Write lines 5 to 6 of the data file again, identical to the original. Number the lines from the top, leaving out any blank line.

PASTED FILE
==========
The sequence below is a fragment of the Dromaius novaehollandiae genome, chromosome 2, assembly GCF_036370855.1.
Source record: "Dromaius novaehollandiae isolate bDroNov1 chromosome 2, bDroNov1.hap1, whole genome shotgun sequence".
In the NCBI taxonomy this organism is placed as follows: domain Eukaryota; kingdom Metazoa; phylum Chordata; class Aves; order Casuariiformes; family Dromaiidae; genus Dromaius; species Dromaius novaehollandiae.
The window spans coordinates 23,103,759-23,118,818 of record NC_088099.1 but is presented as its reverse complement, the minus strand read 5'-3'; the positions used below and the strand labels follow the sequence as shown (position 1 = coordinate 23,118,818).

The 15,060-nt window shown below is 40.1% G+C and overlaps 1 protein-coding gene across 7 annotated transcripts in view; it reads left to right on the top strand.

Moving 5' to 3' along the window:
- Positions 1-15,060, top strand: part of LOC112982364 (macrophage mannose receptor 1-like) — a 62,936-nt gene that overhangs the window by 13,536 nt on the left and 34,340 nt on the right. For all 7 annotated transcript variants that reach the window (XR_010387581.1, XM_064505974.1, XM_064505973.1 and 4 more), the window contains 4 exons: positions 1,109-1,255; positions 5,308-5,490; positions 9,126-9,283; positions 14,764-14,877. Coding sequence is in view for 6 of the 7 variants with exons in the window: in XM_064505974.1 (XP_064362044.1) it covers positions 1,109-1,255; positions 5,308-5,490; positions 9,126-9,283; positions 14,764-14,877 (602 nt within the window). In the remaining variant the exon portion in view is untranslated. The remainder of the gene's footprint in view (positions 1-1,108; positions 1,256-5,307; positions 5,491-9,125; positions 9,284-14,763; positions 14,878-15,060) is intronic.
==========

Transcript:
The 15,060-nt window shown below is 40.1% G+C and overlaps 1 protein-coding gene across 7 annotated transcripts in view; it reads left to right on the top strand.

Moving 5' to 3' along the window: